If you're reading this blog you likely know by now that JJ Abrams has agreed to direct the new Star Wars sequel, scheduled for release by Disney Lucasfilm in 2015. On this blog I haven't been covering any of the speculation surrounding who might write the film, who might direct it or who might star in it. That's partly because the internet really doesn't need me chiming in on the topic (I know nothing). Mainly, though, I keep quiet about that stuff because, as I struggled to explain to my wife the other day, I don't really consider This Sort of Thing to be a movie blog. It's about Star Wars--a phenomenon that started as a film but hasn't been just a film in a very long time. I frankly don't really care about movie stars or the movie business. I'm certainly not a movie buff. But I am interested in culture and fanaticism and storytelling and fatherhood--all of which are themes Star Wars has come to encompass.
Reaction to the choice of Abrams as director has been overwhelmingly positive. Observers have pointed out that Abrams grew up with Star Wars (he's 46) and is a self-proclaimed fan. I liked Ben Childs' take in The Guardian:
It is, frankly, a thing of wonder that there is anything left of this once-proud franchise to be revived after George Lucas spent the past 15 years systematically destroying all goodwill towards him with dodgy CGI retrofits of the original trilogy and a lifeless, prosaic second triptych of films. Yet, miraculously, there is still a lot of love out there for Star Wars, and Abrams would have been at the top of most fans' lists to take charge of Episode VII and its two proposed sequels. On past evidence, we can expect a movie that holds true to the spirit of its predecessors but delivers a fresh and imaginative take on well-worn themes.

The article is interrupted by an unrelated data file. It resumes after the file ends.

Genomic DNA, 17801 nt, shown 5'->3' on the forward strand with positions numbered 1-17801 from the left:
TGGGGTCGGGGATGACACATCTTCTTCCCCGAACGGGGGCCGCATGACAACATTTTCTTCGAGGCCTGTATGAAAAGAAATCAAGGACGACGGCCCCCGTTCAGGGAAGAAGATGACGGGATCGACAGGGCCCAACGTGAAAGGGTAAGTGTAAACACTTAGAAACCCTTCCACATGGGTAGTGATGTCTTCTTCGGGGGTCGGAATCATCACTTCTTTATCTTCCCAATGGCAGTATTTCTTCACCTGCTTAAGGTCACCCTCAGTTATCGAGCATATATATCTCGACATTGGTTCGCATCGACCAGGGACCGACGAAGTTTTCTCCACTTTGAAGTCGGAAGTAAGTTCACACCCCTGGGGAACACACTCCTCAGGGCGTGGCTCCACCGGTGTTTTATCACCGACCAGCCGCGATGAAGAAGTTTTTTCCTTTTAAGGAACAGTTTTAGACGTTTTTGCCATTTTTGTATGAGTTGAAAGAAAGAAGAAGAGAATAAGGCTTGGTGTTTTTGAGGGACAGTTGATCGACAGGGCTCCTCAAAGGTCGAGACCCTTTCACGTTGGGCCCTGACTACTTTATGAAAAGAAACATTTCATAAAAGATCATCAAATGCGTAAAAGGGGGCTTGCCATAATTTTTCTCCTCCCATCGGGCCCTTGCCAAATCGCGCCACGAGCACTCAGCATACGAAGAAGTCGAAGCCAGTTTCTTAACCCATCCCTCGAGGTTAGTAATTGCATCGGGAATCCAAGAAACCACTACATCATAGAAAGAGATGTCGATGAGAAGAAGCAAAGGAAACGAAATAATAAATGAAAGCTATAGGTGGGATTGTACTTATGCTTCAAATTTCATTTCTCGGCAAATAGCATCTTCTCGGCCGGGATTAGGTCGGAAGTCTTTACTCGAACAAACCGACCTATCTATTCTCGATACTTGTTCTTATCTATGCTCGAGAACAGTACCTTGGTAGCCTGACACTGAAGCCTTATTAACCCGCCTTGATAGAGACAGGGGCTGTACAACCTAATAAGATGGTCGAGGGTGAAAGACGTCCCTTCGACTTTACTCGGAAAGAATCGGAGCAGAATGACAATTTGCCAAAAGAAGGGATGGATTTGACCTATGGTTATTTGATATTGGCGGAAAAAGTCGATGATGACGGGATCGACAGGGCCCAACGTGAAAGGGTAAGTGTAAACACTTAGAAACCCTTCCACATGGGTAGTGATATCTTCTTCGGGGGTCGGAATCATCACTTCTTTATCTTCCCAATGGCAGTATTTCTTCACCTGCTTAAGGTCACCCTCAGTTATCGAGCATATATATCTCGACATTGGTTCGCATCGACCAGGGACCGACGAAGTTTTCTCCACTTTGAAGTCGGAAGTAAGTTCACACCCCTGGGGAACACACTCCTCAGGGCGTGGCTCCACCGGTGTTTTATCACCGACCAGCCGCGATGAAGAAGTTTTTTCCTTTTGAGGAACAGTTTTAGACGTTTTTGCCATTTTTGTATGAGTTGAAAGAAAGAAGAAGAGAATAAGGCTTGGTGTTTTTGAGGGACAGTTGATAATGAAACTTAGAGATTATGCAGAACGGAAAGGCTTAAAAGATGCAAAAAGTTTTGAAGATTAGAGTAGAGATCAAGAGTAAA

I've been skeptical about the prospects of launching successful new Star Wars films. But in the last few days the excitement surrounding Abrams started to rub off on me. I allowed myself to contemplate the possibility of a really good new Star Wars film in 2015. It wouldn't really be for me anymore. I'd see it, of course, but however good it might be it would likely just be another fantasy flick--fun but inconsequential. However, my son Zach will be four-and-a-half in May 2015--the age I was when I saw Star Wars in 1977. The idea of taking Zach to see Star Wars 7, and him really enjoying it, and me then sharing the original three films with him--that's what has now got me guardedly excited about the prospect of a successful revival of Star Wars.
As I indulged further in this middle-aged-dad fantasy, the corrective potential of really good new Star Wars films occurred to me. Since 1999 I have viewed the prequels as a stain on Star Wars that couldn't be removed, a case of vandalism beyond restoration. But if Star Wars 7 were great, and if Star Wars 8 and 9 were great, too, the contamination of the prequels would be significantly diluted. Instead of three of six Star Wars films being drivel, only three of nine would be. Convincing Zach to never mind the bollocks and stick to the good Star Wars films would be much easier with such a high volume of quality material on offer.